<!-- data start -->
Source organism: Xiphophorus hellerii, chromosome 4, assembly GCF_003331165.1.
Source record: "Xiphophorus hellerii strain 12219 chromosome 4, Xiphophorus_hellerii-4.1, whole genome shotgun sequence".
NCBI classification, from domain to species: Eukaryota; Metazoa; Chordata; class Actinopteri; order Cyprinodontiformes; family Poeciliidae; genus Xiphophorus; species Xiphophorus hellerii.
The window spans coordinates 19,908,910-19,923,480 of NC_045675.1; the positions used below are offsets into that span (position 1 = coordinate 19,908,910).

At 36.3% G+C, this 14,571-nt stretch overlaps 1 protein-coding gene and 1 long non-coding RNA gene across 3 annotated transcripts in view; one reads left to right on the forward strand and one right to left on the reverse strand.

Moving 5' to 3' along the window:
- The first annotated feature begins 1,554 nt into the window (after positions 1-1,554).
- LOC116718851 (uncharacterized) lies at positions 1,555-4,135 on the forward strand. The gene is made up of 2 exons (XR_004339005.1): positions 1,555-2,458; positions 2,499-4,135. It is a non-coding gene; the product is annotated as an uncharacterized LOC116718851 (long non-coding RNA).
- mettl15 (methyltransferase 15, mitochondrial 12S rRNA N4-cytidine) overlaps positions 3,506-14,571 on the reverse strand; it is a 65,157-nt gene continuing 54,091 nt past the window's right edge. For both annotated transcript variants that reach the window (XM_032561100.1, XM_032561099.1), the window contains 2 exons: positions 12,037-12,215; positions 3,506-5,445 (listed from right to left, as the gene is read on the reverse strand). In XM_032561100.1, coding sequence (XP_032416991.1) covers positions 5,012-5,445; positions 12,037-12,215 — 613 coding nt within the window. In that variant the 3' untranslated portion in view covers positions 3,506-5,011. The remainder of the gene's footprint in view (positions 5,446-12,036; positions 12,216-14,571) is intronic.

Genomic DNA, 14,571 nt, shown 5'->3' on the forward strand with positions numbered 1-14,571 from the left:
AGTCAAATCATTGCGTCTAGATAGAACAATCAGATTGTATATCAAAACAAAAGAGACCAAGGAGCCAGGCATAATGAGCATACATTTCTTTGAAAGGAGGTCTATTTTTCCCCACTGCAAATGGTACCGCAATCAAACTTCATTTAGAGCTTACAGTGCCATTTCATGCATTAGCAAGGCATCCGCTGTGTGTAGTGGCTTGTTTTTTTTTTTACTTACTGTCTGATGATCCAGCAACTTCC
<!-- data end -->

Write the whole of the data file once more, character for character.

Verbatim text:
Source organism: Xiphophorus hellerii, chromosome 4, assembly GCF_003331165.1.
Source record: "Xiphophorus hellerii strain 12219 chromosome 4, Xiphophorus_hellerii-4.1, whole genome shotgun sequence".
NCBI classification, from domain to species: Eukaryota; Metazoa; Chordata; class Actinopteri; order Cyprinodontiformes; family Poeciliidae; genus Xiphophorus; species Xiphophorus hellerii.
The window spans coordinates 19,908,910-19,923,480 of NC_045675.1; the positions used below are offsets into that span (position 1 = coordinate 19,908,910).

At 36.3% G+C, this 14,571-nt stretch overlaps 1 protein-coding gene and 1 long non-coding RNA gene across 3 annotated transcripts in view; one reads left to right on the forward strand and one right to left on the reverse strand.

Moving 5' to 3' along the window:
- The first annotated feature begins 1,554 nt into the window (after positions 1-1,554).
- LOC116718851 (uncharacterized) lies at positions 1,555-4,135 on the forward strand. The gene is made up of 2 exons (XR_004339005.1): positions 1,555-2,458; positions 2,499-4,135. It is a non-coding gene; the product is annotated as an uncharacterized LOC116718851 (long non-coding RNA).
- mettl15 (methyltransferase 15, mitochondrial 12S rRNA N4-cytidine) overlaps positions 3,506-14,571 on the reverse strand; it is a 65,157-nt gene continuing 54,091 nt past the window's right edge. For both annotated transcript variants that reach the window (XM_032561100.1, XM_032561099.1), the window contains 2 exons: positions 12,037-12,215; positions 3,506-5,445 (listed from right to left, as the gene is read on the reverse strand). In XM_032561100.1, coding sequence (XP_032416991.1) covers positions 5,012-5,445; positions 12,037-12,215 — 613 coding nt within the window. In that variant the 3' untranslated portion in view covers positions 3,506-5,011. The remainder of the gene's footprint in view (positions 5,446-12,036; positions 12,216-14,571) is intronic.

Genomic DNA, 14,571 nt, shown 5'->3' on the forward strand with positions numbered 1-14,571 from the left:
AGTCAAATCATTGCGTCTAGATAGAACAATCAGATTGTATATCAAAACAAAAGAGACCAAGGAGCCAGGCATAATGAGCATACATTTCTTTGAAAGGAGGTCTATTTTTCCCCACTGCAAATGGTACCGCAATCAAACTTCATTTAGAGCTTACAGTGCCATTTCATGCATTAGCAAGGCATCCGCTGTGTGTAGTGGCTTGTTTTTTTTTTTACTTACTGTCTGATGATCCAGCAACTTCC